Thursday, July 5th, 2018

The Wasabies – U-Gui

Can we handle the heat of this Mongolian girlband?


Jonathan Bogart: The Mongolian pop scene has historically been too small and underfunded to really attempt to imitate the lavish, dance-centric idol pop centered in Seoul (and, to a lesser or at least different extent, Tokyo), preferring instead to focus on individual performers even when the format is girl groups and boy bands. (90s boy band Camerton have their reunion videos released on breakout star Bold’s YouTube channel, for instance, and 2000s-defining girl group Kiwi are now less popular than their frontwoman Uka.) The Wasabies, formed on the Mongolian edition of Star Academy, make use of idol pop tropes, including occasional English, but are not the product of a training regimen from childhood; their management is Cowellian rather than Leeist. “U-Gui” (Without U) is their breakup song following their girl-power debut, and while it’s more “adult,” since it’s about romantic loss (and in the video, murder-suicide), it’s also necessarily less exciting. One thing Mongolian pop has long excelled at is presenting female singers as adult women with their own desires and priorities rather than as vacuous girls for listeners and viewers to imprint on in either an aspirational or acquisitive manner. The Wasabies project as a whole feels like a step back in that regard, but “U-Gui” is already, however slightly, a step forward within that step back.

Katherine St Asaph: Begins as Kandi Burruss pastiche, ends as Ryan Tedder pastiche.

Alfred Soto: This Mongolian act handles the switch from acoustic “No Scrubs” rue to the furnace blast of a chorus. The trouble is, it should have stayed in the first mode. 

Iain Mew: Tooled-up acoustic pop song meets dance thrust — with UK pop in mind the parts take me back a decade and two respectively. The smartly matched combination still makes for something new, helped by the drops playing effective back up and vocals at the forefront.

Will Adams: Culture has seemingly accelerated to speeds such that nostalgia cycles are now five years and not thirty, which is why “U-Gui” has the pop-rock-meets-blown-out-EDM formula of Demi Lovato’s “Heart Attack.” The surprise is how it’s that much better an iteration of that sound.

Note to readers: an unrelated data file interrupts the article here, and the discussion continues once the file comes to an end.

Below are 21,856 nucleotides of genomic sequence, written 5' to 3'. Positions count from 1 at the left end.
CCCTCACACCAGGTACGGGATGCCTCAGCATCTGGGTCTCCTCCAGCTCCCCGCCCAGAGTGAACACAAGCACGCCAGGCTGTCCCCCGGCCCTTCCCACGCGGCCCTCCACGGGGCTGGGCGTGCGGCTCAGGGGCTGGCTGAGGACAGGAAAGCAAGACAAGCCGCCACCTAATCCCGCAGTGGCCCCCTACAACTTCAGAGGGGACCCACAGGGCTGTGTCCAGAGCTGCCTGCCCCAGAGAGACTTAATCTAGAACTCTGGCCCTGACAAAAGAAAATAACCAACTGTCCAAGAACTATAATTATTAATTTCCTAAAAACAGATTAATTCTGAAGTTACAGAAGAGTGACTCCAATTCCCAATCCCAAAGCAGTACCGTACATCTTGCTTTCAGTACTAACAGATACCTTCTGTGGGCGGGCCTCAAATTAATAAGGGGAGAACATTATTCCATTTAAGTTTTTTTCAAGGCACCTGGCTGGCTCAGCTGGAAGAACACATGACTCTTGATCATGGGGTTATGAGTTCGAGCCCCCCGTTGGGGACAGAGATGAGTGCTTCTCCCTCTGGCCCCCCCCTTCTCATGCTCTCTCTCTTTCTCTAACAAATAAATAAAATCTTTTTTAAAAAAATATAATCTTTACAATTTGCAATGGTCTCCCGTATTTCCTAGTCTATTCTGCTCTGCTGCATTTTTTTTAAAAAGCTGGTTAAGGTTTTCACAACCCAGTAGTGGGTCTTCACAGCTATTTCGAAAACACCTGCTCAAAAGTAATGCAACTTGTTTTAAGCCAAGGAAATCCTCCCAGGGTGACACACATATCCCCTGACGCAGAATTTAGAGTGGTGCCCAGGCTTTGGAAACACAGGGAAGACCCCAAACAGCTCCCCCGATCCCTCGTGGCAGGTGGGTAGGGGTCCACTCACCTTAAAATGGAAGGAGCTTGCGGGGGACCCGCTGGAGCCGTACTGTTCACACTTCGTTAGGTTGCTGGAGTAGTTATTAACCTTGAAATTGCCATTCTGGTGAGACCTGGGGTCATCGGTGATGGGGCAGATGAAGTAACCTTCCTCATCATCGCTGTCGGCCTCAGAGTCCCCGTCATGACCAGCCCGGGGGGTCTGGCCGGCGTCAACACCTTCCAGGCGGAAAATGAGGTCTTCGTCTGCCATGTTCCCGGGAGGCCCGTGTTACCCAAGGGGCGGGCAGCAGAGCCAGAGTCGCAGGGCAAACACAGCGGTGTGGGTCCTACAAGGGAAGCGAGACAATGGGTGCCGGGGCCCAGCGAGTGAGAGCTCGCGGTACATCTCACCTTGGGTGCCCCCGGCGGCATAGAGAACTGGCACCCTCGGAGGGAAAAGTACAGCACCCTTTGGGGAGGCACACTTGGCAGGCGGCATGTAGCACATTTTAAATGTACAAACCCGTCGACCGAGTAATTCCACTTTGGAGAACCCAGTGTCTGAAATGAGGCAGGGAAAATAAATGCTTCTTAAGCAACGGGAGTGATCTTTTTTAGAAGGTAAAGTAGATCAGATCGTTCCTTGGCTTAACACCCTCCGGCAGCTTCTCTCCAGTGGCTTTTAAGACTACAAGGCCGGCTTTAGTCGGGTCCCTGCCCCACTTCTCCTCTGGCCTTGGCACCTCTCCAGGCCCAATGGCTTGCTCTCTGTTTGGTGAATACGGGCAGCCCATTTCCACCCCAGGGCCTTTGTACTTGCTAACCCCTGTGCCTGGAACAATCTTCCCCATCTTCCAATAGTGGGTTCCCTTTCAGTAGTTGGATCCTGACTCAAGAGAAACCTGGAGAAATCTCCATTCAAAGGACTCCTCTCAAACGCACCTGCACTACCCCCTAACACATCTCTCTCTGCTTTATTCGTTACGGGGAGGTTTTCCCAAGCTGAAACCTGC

Edward Okulicz: It’s impressive how this song commits to the slinky pop&b as perfected by Dallas Austin or Babyface, and then completely throws the subtlety out of the window for a massive, scenery-destroying whirlwind of EDM POWER, replete with with shouting and wailing and gnashing of teeth (probably). It’s also great to hear a girl group who have such distinct voices from each other too, though whoever speaks the English lines has an unconfident diction that undermines the song a bit. Overall the slink is better than the blow-out, but it’s never less than fun to hear mutated takes on the pop sounds of my youth.

Joshua Minsoo Kim: I appreciate how unique the different members’ voices are, and the decision to end the song on a low note is respectable, but there’s very little reason to be excited about a pop song that’s so terribly generic.

Jessica Doyle: I like it! Partly for being less directly inspired by K-pop than the Wasabies’ breakout single, “Girls’ Generation” (yes). While it’s true that many a Korean act has murdered the dude, that’s thankfully mere background here for the lovely solo repetitions of gui, gui, gui, gui, gui balanced by the dam-dam-DAM of the chorus. The members have some really interesting voices here and I’m glad they got some space to use them. If I have any complaints, it’s that the song’s too short — I wish that instead of using the last verse to wind things down, they’d been able to follow with one last super-dramatic, ad-lib-crazy chorus.

Reader average: [5] (2 votes)

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2 Responses to “The Wasabies – U-Gui”

  1. and if you liked this and would like more — whether “this” refers to current Mongolian pop or Bogart’s writing — this is your next stop.

  2. the follow up “Bestie” is quite nice